At the American Jewish Historical Society, there was an excellent program about Jewish women in the Civil War. The audience learned about such colorful women as Phoebe Yates Pember who served as a nurse, with 15,000 patients coming under her direct care during the war and Clara Solomon, a teenager who chronicled the Civil War.
I learned that the South may have been racist in its oppression of African slaves, but it was far more welcoming to Jewish people than the North, where they were openly persecuted. In fact, some of the worst atrocities committed against Jews on American soil, including the vile General Orders #11 by Ulysses S. Grant, which expelled “Jews as a class” from the war zone, were perpetrated by the North. This gave a new twist the moral binary I had always associated with the War Between the States.
I learned a lot of really interesting information, so did the other people attending the program – only problem: I was one of the very few people under thirty. This was confirmed by many of the participants and one of the panelists. “We love our senior citizens attending, but what will happen to Jewish academia in the next generation?” one person lamented to me.
It is not just the future of a world without extensive Jewish programming that concerns me but the sense of incredible opportunity going to waste. Visiting Jewish lectures is not just a great way to spend an evening. It’s a great way to make your career and school experience better.
Places like the American Jewish Historical Society, the Museum of Jewish Heritage and the Metropolitan Museum of Art often have incredible and interesting speakers who shed light on entertaining topics. A quick Google search will tell you if it’s a style you will like. This is a great augmentation for any class, and a great way to find research topics for papers. Had I not attended history lectures with my parents, I would have never discovered my love for British Monarchy and its sordidly entertaining saga.
More importantly, they are crucial networking opportunities. The speakers are often renowned in their fields and are usually accessible before or after the program. If you are a history major, you can network with someone doing research in a field you love. Since many academics are doing research, they may need assistants. That is one golden opportunity for career growth, be it cash, work experience or college credits. Even if they don’t need your help personally, they may have colleagues who do need help. Even if they can’t help you now, that can always change.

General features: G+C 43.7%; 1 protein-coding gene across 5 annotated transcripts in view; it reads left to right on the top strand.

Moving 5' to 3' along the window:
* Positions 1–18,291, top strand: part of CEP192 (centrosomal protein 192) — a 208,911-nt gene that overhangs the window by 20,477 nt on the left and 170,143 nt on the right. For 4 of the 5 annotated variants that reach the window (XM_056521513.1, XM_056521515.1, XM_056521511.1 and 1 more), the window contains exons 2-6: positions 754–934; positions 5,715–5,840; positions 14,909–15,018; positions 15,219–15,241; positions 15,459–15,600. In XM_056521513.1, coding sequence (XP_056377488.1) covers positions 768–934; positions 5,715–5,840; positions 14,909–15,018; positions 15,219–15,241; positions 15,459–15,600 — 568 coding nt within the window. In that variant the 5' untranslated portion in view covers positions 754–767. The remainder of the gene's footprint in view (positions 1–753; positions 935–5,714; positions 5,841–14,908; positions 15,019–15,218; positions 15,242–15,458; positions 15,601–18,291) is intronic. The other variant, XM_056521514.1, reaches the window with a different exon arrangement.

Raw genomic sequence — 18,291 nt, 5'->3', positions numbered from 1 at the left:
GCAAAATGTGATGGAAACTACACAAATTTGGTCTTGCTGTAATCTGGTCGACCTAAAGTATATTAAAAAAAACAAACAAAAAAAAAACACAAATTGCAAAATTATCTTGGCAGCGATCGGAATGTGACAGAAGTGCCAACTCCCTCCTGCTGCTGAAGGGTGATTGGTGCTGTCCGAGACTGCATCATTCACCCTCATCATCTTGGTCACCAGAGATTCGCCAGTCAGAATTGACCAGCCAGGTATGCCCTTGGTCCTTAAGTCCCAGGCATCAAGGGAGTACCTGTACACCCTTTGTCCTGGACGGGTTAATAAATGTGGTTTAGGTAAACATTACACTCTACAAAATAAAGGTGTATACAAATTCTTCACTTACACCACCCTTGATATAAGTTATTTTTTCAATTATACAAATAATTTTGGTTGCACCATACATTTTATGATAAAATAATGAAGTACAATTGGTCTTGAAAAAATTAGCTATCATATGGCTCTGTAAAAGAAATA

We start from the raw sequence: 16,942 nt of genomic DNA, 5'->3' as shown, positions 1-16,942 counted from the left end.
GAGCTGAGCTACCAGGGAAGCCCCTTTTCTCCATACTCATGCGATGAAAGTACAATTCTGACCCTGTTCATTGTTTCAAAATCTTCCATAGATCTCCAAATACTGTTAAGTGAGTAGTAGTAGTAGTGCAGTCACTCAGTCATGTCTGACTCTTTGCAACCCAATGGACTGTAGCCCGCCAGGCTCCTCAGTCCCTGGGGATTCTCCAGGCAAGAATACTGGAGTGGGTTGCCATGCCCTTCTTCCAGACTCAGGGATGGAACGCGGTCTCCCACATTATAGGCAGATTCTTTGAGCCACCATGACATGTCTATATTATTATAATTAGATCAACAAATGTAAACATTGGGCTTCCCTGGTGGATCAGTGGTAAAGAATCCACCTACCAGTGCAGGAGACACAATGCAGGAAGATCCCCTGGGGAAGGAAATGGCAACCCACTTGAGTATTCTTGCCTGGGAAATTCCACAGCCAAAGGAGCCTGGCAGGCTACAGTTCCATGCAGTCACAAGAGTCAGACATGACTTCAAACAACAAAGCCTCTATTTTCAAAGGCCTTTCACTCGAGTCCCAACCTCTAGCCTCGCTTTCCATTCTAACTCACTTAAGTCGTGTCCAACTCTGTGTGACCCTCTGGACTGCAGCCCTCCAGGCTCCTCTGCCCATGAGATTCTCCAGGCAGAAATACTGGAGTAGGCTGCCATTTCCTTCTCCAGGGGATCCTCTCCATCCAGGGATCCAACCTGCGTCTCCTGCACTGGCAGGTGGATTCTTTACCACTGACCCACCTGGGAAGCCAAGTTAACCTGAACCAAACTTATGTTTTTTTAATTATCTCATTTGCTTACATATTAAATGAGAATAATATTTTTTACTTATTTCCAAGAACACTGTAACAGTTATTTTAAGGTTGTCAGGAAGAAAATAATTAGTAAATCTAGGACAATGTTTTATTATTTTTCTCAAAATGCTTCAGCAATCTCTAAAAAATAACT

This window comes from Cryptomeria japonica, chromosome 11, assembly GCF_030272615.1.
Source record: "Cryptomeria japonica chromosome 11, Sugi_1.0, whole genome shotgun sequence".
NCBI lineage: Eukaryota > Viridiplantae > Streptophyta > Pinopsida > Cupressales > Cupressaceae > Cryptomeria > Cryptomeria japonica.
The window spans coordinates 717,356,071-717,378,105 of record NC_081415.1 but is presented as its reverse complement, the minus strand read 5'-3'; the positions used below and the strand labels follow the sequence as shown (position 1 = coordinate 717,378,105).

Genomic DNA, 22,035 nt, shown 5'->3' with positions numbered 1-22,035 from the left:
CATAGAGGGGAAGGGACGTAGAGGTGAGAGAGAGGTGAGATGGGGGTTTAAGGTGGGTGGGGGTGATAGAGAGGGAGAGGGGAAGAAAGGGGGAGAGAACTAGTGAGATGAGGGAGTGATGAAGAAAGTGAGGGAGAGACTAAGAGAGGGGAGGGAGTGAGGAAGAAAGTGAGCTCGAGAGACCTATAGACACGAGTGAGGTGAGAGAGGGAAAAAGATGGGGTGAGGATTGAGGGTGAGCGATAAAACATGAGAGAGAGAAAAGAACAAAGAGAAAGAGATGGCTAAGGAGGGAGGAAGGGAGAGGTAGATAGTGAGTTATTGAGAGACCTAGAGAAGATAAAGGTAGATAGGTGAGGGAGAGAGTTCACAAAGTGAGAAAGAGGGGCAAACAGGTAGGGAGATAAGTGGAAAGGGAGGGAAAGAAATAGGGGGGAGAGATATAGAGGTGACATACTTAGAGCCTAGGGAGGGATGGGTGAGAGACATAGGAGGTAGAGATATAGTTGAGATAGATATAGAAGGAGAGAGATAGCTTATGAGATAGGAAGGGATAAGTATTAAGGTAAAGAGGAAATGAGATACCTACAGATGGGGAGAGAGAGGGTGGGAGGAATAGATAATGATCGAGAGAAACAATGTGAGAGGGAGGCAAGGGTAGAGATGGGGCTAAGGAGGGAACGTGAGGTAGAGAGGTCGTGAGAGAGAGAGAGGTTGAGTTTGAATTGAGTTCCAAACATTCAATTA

More importantly, the audience around you can be an excellent networking source as well. If you are interested in archeology, attending a lecture on the Dead Sea scrolls will likely have you sitting next to people who share your interest and might have information on furthering your career. You are likely to find people who work in the field, and as they are in their element, it is it easier for you to approach them without sounding needy or pushy. There’s nothing like saying “What did you think of the lecture?” as an icebreaker for shy people. At one lecture I attended, I got to meet an incredible author in the same field who gave me a copy of his book on the spot, asking me to compare it to the lecturer’s.
It’s also a great place to meet friends. If more young Jewish people started attending events, it could be a place for people who didn’t go to school together, but share mutual interests to congregate in a safe environment. I met one of my dear friends at a journalism conference and now we meet once a week because we have so much to talk about.
Of course, the most important reason to attend lectures is because it’s important for the Jewish world to have informal education. May of us who study dutifully for the BJEs and for our university exams stop learning once it’s no longer being forced on us in exchange for grades. Learning Jewish studies shouldn’t stop once we’re free to make the choices on our own. Now is the time to stop going by a teacher’s curriculum and learn what you are truly interested in, in greater depth. And if many young people attend, many of the lectures will become more attuned to out interests.
Supporting these institutions is supporting the Jewish community. Now, it may sound like an expensive prospect, but many events have cheap student tickets, and quite a few are free to the public. You don’t have to go every single week, but once a month or so is more than enough to get the benefits, especially if they are topics you yourself are fascinated by.
There will be a lot more events in the near future, a quick look online or in this very newspaper can glean you lots of summer lectures. I’ll be going to a few and I hope I won’t be the only young person there.
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